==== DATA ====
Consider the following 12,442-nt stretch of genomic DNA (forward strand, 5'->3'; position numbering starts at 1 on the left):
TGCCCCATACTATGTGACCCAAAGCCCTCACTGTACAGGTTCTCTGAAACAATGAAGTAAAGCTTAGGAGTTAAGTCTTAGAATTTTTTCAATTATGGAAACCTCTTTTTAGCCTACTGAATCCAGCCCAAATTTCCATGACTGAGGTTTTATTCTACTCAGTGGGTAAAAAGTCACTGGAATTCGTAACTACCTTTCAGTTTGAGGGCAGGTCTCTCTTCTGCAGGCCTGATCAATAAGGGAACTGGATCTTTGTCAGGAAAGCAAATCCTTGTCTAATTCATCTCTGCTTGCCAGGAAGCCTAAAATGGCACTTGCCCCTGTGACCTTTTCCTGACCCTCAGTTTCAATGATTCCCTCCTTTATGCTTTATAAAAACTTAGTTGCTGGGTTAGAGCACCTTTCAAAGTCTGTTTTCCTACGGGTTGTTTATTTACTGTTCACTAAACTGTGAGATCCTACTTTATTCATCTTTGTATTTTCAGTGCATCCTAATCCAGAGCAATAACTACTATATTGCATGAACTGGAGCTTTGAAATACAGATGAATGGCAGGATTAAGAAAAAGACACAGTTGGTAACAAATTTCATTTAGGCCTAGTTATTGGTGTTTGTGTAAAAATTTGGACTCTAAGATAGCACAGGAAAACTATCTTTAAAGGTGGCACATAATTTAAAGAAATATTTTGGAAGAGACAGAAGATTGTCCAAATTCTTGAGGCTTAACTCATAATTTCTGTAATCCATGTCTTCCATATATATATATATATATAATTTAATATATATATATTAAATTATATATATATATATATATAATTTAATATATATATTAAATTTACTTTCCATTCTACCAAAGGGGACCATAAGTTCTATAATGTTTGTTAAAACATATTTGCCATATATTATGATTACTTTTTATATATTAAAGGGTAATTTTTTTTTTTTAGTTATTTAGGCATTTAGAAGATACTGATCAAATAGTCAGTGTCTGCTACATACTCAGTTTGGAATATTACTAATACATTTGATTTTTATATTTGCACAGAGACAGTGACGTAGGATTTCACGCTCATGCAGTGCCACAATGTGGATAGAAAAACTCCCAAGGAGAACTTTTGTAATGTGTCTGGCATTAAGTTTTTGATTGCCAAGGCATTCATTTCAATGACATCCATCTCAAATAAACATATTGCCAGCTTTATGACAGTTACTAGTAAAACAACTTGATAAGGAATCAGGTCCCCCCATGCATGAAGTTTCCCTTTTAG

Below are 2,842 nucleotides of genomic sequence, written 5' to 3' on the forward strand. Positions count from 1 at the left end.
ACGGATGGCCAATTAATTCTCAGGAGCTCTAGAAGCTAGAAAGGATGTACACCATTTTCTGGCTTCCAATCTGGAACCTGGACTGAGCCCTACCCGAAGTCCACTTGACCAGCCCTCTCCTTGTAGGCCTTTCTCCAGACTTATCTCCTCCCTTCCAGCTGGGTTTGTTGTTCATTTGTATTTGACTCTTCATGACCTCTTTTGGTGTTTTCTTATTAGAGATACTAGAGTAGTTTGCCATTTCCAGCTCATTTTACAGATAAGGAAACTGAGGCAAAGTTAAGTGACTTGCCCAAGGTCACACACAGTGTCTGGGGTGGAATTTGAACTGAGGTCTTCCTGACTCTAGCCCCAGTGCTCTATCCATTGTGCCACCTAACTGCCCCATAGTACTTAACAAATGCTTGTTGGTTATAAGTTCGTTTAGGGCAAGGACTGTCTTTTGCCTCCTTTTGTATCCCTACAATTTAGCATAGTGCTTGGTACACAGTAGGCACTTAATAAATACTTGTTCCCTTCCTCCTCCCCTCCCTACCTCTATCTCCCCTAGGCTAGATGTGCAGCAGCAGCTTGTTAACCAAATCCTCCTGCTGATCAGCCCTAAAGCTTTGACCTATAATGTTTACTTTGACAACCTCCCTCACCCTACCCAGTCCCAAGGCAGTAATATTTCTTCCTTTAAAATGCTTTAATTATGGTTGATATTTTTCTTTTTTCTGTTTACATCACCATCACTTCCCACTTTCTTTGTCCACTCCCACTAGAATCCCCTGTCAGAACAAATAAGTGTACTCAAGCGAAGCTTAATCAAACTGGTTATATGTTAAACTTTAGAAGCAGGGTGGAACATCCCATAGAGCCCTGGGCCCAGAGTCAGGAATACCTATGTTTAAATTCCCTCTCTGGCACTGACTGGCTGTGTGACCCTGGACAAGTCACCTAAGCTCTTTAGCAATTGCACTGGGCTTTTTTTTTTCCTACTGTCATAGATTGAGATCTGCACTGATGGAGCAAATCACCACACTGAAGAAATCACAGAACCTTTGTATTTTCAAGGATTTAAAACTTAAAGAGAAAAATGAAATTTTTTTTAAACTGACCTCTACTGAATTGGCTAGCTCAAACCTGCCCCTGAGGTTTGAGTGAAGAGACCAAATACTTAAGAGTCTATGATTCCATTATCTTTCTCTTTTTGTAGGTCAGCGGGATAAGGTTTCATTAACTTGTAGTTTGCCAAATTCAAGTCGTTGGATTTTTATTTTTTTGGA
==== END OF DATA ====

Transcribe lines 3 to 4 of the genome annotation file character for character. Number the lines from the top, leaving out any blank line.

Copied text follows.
Below are 2,842 nucleotides of genomic sequence, written 5' to 3' on the forward strand. Positions count from 1 at the left end.
ACGGATGGCCAATTAATTCTCAGGAGCTCTAGAAGCTAGAAAGGATGTACACCATTTTCTGGCTTCCAATCTGGAACCTGGACTGAGCCCTACCCGAAGTCCACTTGACCAGCCCTCTCCTTGTAGGCCTTTCTCCAGACTTATCTCCTCCCTTCCAGCTGGGTTTGTTGTTCATTTGTATTTGACTCTTCATGACCTCTTTTGGTGTTTTCTTATTAGAGATACTAGAGTAGTTTGCCATTTCCAGCTCATTTTACAGATAAGGAAACTGAGGCAAAGTTAAGTGACTTGCCCAAGGTCACACACAGTGTCTGGGGTGGAATTTGAACTGAGGTCTTCCTGACTCTAGCCCCAGTGCTCTATCCATTGTGCCACCTAACTGCCCCATAGTACTTAACAAATGCTTGTTGGTTATAAGTTCGTTTAGGGCAAGGACTGTCTTTTGCCTCCTTTTGTATCCCTACAATTTAGCATAGTGCTTGGTACACAGTAGGCACTTAATAAATACTTGTTCCCTTCCTCCTCCCCTCCCTACCTCTATCTCCCCTAGGCTAGATGTGCAGCAGCAGCTTGTTAACCAAATCCTCCTGCTGATCAGCCCTAAAGCTTTGACCTATAATGTTTACTTTGACAACCTCCCTCACCCTACCCAGTCCCAAGGCAGTAATATTTCTTCCTTTAAAATGCTTTAATTATGGTTGATATTTTTCTTTTTTCTGTTTACATCACCATCACTTCCCACTTTCTTTGTCCACTCCCACTAGAATCCCCTGTCAGAACAAATAAGTGTACTCAAGCGAAGCTTAATCAAACTGGTTATATGTTAAACTTTAGAAGCAGGGTGGAACATCCCATAGAGCCCTGGGCCCAGAGTCAGGAATACCTATGTTTAAATTCCCTCTCTGGCACTGACTGGCTGTGTGACCCTGGACAAGTCACCTAAGCTCTTTAGCAATTGCACTGGGCTTTTTTTTTTCCTACTGTCATAGATTGAGATCTGCACTGATGGAGCAAATCACCACACTGAAGAAATCACAGAACCTTTGTATTTTCAAGGATTTAAAACTTAAAGAGAAAAATGAAATTTTTTTTAAACTGACCTCTACTGAATTGGCTAGCTCAAACCTGCCCCTGAGGTTTGAGTGAAGAGACCAAATACTTAAGAGTCTATGATTCCATTATCTTTCTCTTTTTGTAGGTCAGCGGGATAAGGTTTCATTAACTTGTAGTTTGCCAAATTCAAGTCGTTGGATTTTTATTTTTTTGGA